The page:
I am not a doctor, and this forum is not a substitute for getting medical advice. If you think your daughter has a medical problem, you should seek care from a competent medical provider. That said, has anybody mentioned Prader-Willi syndrome to you? It is a genetic disorder that results in a person always being hungry. Characteristic of PWS is "low muscle ...


3

It sounds like your son has developed quite a bad habit there. Eating in front of the television is not good, so I think you'll want to nip this habit in the bud straight away. It might seem harsh, but I really think you should simply wait it out. Don't turn on the TV, no matter what. He'll eat when he gets hungry enough. Don't make a big fuss, and don't ...


3

The recommendations on how much of a particular food group should be included in a healthy diet give amounts per day, and aren't so concerned about which meals each item is included in. Depending on which set of guidelines you look at, a seven year old girl should be getting 3-5 ounces of lean proteins a day. Here are a couple of links to charts that break ...


3

There are a few possible causes. It may be that your son likes the taste or texture of dinner, even though he is not hungry, and therefore he chews on the food but isn't really motivated to swallow. It may be a control issue: he's essentially saying I don't have to swallow and you can't make me, and that grin definitely points (at least in part) to him ...


3

You're asking your parents to do something quite easy in theory, yet very difficult in practice: To cook the food in a way that tastes wrong to them. As you've discovered, salt and the enhanced flavors it gives are habit-forming. To your parents, "unsalted" food tastes bland and bad, simply because it doesn't meet their expectations of the flavors. When ...


2

It sounds like you are basically doing exactly the right thing at mealtimes. I'd support everything said in the answer by 'A E'. I think your strategy of not reacting sounds perfect. I add a bit more detail on what has worked very well for us, mixed with the standard wisdom, in What to do about a 4 year old that's unbelievably picky about food . I would ...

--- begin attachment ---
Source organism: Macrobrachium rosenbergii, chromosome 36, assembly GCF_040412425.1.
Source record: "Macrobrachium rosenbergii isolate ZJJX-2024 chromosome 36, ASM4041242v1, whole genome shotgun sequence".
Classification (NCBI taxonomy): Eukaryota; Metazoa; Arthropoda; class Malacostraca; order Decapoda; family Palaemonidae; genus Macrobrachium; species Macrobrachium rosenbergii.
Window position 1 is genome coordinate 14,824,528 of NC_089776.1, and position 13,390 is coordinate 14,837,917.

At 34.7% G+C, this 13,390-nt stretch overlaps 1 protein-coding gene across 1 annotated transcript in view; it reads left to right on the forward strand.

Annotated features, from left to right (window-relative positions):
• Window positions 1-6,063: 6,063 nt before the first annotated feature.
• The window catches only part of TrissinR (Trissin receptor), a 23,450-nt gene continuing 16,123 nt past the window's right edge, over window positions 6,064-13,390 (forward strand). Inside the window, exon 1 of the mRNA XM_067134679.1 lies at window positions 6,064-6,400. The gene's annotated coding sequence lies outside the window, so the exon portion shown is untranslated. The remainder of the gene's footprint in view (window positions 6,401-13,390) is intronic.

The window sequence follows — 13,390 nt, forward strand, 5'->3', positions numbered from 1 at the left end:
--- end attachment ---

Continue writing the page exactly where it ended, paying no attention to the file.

2

While looking into stimulants, I found out oranges do contain Synephrine, an alkaloid, occurring naturally in some plants and animals. According to wikipedia's page on synephrine: p-synephrine (or formerly Sympatol and oxedrine [BAN]) and m-synephrine are known for their longer acting adrenergic effects compared to norepinephrine. Its molecular ...


2

I don't know if the behavior is "normal", but it's certainly something I've heard of before (though not something my kids have done). It's probably largely what you say - a small rebellion. Children around two are learning that they have some control over things, and they like seeing what that entails. One of the things he has control over is eating - ...


2

It's difficult even for teenagers and adults to understand and acknowledge the fact that too much sweets are bad for one's health (and weight). At 2yo you can try explaining - you will or will not succed in that. But the most important thing is to limit the amount of sweets to an absolute minumum (ie. special occasions like family visits or birthdays). It'...


2

Coconut is not really a nut, though the FDA now classifies it as a "tree nut". It is not cross-reactive with nut allergies in general; see for example this page discussing nut allergies. Coconut is not a botanical nut; it is classified as a fruit, even though the Food and Drug Administration recognizes coconut as a tree nut. While allergic reactions to ...